It seemed pretty straightforward: labor recruiters in Thailand approached impoverished rural farm workers—who made around $1,000 (U.S.) annually—and offered jobs on American farms for higher pay. Many, hoping to provide a better life for their families, accepted the offer, which was made through an American company called Global Horizons, in the business of recruiting foreign workers to work in the U.S. agricultural industry.
But once in the U.S., the Thai workers soon discovered a harsh reality: they worked for little or no pay, and they were held in place with threats and intimidation.
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Eventually, their plight became known to law enforcement, and earlier this month, after a multiagency investigation, two additional defendants—accused of being part of the scheme to hold 600 Thai nationals in forced agricultural labor—were indicted in federal court in Honolulu. They joined six individuals who had been indicted last fall.
Among those indicted? The CEO of Global Horizons, several Global employees, and two Thai labor recruiters.
The latest indictment alleges a conspiracy among those indicted that began in 2001 and ran until 2007.
How the scheme worked.
Thai recruiters allegedly met with rural farm workers, promising them good salaries, lots of hours, decent housing, and an employment contract that guaranteed work for up to three years. All the workers had to do was sign the contract…and pay a “recruitment fee.”
The recruitment fees were substantial…anywhere between $9,500 and $21,000. And even though they were given the option of paying a portion of the fee upfront and the rest while working in the U.S., the workers still had to borrow money to pay the smaller amount and up their family’s land as collateral.
Meanwhile, back in the U.S., Global Horizons was soliciting client growers—at various agricultural conferences and through mailings—with offers to supply foreign agricultural workers.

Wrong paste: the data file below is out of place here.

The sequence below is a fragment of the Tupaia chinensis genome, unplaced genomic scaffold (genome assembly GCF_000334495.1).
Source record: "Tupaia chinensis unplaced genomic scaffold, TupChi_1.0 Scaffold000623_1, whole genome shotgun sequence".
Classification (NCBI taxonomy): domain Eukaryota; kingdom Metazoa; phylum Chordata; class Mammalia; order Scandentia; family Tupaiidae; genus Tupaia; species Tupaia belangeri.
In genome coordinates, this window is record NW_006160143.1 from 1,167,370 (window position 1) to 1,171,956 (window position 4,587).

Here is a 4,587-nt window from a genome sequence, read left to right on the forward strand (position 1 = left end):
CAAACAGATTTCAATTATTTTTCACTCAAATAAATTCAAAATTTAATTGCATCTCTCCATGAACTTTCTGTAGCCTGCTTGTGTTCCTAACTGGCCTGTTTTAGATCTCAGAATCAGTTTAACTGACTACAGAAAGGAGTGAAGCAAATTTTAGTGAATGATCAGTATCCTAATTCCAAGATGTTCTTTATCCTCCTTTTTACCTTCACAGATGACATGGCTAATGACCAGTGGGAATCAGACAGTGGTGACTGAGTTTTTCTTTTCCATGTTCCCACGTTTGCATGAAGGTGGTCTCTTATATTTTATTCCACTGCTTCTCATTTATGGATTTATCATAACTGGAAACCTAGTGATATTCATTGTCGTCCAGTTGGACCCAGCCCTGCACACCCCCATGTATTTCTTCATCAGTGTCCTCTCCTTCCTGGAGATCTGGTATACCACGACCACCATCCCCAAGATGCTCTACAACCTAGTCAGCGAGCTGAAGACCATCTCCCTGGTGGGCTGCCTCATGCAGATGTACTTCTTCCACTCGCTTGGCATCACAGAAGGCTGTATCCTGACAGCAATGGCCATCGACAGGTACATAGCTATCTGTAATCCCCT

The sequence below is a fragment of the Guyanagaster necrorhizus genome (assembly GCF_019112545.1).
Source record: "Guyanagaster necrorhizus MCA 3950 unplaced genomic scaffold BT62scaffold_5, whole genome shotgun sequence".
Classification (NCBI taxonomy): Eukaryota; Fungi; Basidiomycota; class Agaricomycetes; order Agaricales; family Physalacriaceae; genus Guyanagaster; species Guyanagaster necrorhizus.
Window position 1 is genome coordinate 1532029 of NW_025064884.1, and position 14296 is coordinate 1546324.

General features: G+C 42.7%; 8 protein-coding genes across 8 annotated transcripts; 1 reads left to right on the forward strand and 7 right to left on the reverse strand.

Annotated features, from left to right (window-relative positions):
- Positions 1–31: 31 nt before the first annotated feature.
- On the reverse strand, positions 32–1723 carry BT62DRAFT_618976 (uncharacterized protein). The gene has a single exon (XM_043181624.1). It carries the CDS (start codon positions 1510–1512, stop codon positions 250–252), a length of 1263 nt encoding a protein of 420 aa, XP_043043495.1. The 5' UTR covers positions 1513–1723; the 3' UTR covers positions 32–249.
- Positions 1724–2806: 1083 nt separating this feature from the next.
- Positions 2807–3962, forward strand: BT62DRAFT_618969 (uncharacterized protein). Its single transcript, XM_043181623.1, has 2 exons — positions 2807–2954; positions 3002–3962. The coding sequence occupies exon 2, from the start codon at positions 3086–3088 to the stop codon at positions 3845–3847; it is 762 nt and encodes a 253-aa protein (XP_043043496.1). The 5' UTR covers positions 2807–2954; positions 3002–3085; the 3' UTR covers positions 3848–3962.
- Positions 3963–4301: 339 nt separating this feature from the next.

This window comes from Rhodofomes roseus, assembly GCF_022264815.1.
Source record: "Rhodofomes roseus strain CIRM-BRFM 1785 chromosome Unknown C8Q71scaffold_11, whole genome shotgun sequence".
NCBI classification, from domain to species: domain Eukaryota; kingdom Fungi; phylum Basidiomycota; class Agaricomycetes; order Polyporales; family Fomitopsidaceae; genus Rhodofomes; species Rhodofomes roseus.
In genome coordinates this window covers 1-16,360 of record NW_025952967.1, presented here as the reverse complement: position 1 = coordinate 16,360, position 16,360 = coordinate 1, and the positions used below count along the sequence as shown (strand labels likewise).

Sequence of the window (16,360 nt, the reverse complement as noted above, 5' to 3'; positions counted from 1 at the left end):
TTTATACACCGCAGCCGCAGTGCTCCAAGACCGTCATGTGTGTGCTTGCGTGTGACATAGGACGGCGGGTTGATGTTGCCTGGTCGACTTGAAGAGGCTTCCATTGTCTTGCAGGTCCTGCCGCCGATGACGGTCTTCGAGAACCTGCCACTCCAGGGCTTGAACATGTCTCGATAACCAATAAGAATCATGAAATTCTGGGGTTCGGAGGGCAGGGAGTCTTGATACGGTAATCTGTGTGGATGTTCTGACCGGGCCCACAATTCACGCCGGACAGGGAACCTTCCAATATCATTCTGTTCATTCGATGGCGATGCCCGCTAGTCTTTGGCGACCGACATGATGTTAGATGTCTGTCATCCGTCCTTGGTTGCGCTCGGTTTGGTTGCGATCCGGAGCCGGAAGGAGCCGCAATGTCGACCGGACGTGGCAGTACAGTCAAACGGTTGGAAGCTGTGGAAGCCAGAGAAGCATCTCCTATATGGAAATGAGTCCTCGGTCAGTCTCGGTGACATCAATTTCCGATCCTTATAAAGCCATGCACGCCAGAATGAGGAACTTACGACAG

Conditions were tough.
According to the indictment, once in the U.S., workers found that the work was not as plentiful as they had been led to believe, the hours not as long, and the pay not as good (that is, when they were paid at all).
While working on farms in places like Hawaii and in several other parts of the country, they sometimes lived under brutal circumstances: at one place, workers were crammed into a large shipping container, with no indoor plumbing or air conditioning. Guards were sometimes hired to make sure no one escaped the living quarters. And workers sometimes witnessed threats of violence or experienced it first-hand.
They were made to feel as though they had no way out: workers’ passports had been confiscated upon their arrival and they were told if they escaped, they would be arrested and sent back to Thailand, with no way to repay their debts and possibly leaving their families destitute.
Human trafficking investigations like these are—and will continue to be—a priority under the FBI’s Civil Rights Program. During fiscal year 2010 alone, we opened 126 human trafficking investigations and made 115 arrests, with the assistance of our law enforcement partners often working together on task forces and working groups.
But perhaps more gratifying, we were able to completely dismantle 12 human trafficking organizations. And resulting prosecutions led to $2.7 million in fines and restitution for the victims of human trafficking.